Eightfold way (physics)

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The meson octet. Particles along the same horizontal line share the same strangeness, s, while those on the same left-leaning diagonals share the same charge, q (given as multiples of the elementary charge).

In physics, the eightfold way is an organizational scheme for a class of subatomic particles known as hadrons that led to the development of the quark model. American physicist Murray Gell-Mann and Israeli physicist Yuval Ne'eman both proposed the idea in 1961.[1][2][notes 1] The name comes from Gell-Mann's 1961 paper and is an allusion to the Noble Eightfold Path of Buddhism.[3]

Background[edit]

By 1947, physicists believed that they had a good understanding of what the smallest bits of matter were. There were electrons, protons, neutrons, and photons (the components that make up the vast part of everyday experience such as atoms and light) along with a handful of unstable (i.e., they undergo radioactive decay) exotic particles needed to explain cosmic rays observations such as pions, muons and hypothesized neutrino. In addition, the discovery of the positron suggested there could be anti-particles for each of them. It was known a "strong interaction" must exist to overcome electrostatic repulsion in nuclei. Not all particles are influenced by this strong force but those that are, are dubbed "hadrons", which are now further classified as mesons (middle mass) and baryons (heavy weight).

But the discovery of the (neutral) kaon in late 1947 and the subsequent discovery of a positively charged kaon in 1949 extended the meson family in an unexpected way and in 1950 the lambda particle did the same thing for the baryon family. These particles decay much slower than they are produced, a hint that there are two different physical processes involved as suggested by Abraham Pais in 1952. Then in 1953, M. Gell Mann and a Japanese pair, Tadao Nakano and Kazuhiko Nishijima, independently suggested a new conserved value now-known as "strangeness" during their attempts to understand the growing collection of known particles.[4][5][notes 2] The trend of discovering new mesons and baryons would continue through the 1950s as the number of known "elementary" particles ballooned. Physicists were interested in understanding hadron-hadron interactions via the strong interaction. The concept of isospin, introduced in 1932 by Werner Heisenberg shortly after the discovery of the neutron, was used to group some hadrons together into "multiplets" but no successful scientific theory as yet covered the hadrons as a whole. This was the beginning of a chaotic period in particle physics that has become known as the "particle zoo" era. The eightfold way ended up being an important big step towards the quark model solution.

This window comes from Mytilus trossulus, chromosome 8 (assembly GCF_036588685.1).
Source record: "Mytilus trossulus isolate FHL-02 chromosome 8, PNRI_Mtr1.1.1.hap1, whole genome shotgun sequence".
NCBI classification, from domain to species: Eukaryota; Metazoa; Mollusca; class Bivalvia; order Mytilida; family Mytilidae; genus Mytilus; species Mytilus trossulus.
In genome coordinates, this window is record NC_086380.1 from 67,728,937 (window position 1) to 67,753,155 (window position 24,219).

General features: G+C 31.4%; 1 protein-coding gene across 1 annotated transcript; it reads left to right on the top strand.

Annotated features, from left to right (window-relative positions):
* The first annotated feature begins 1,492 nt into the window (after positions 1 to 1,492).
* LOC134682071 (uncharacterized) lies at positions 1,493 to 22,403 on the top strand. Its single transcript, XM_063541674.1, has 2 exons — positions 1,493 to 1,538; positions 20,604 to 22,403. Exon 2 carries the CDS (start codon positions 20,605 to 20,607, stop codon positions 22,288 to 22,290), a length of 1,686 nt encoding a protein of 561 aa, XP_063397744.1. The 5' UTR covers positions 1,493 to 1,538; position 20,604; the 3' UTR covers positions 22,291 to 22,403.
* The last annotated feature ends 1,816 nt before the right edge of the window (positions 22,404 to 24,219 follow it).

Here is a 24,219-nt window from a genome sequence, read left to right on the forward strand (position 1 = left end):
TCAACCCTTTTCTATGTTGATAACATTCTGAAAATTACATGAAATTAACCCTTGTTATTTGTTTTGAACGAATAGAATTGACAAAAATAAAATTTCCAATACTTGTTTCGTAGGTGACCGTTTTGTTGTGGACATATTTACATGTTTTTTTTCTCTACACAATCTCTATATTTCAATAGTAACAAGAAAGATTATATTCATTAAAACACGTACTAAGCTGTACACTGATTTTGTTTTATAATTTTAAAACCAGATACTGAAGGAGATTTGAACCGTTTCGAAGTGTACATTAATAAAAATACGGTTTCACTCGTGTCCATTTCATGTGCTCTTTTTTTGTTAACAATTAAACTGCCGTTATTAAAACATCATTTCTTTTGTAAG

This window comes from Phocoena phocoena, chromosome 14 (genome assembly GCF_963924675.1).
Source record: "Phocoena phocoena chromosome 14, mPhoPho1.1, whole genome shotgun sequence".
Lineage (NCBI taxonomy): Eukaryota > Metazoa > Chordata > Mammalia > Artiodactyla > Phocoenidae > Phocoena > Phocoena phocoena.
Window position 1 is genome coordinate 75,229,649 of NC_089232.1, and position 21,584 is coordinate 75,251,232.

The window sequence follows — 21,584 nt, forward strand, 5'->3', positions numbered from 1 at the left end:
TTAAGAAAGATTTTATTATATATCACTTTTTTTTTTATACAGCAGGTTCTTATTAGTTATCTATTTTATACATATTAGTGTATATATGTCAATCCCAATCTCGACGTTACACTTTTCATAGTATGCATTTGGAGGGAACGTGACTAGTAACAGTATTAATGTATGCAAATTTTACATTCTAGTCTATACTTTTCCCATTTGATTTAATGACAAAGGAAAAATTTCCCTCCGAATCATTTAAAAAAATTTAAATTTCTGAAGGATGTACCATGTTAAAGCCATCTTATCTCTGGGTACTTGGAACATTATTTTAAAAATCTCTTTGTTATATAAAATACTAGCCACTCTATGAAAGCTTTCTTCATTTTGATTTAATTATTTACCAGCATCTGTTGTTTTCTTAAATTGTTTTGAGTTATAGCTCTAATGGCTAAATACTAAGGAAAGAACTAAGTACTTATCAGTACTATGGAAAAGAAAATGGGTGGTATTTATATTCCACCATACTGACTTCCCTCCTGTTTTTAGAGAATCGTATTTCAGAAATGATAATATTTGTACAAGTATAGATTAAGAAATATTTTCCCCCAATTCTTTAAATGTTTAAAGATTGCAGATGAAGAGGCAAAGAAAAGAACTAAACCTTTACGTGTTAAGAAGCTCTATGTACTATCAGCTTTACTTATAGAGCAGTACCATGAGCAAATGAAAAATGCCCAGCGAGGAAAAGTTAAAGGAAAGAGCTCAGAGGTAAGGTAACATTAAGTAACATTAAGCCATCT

Organization[edit]

Group representation theory is the mathematical underpinning behind the eightfold way but this rather technical mathematics is not needed to understand how it helps organize particles. Particles are sorted into groups as mesons or baryons. Within each group, they are further separated by their spin angular momentum. Symmetrical patterns appear when these groups of particles have their strangeness plotted against their electric charge. (This is the most common way to make these plots today but originally physicists used an equivalent pair of properties called hypercharge and isotopic spin, the latter of which is now known as isospin.) The symmetry in these patterns is a hint of the underlying symmetry of the strong interaction between the particles themselves. In the plots below, points representing particles that lie along the same horizontal line share the same strangeness, s, while those on the same left-leaning diagonals share the same electric charge, q (given as multiples of the elementary charge).

Mesons[edit]

In the original eightfold way, the mesons were organized into octets and singlets. This is one of the finer points of differences between the eightfold way and the quark model it inspired that suggests the mesons should be grouped into nonets (groups of nine).

Meson octet[edit]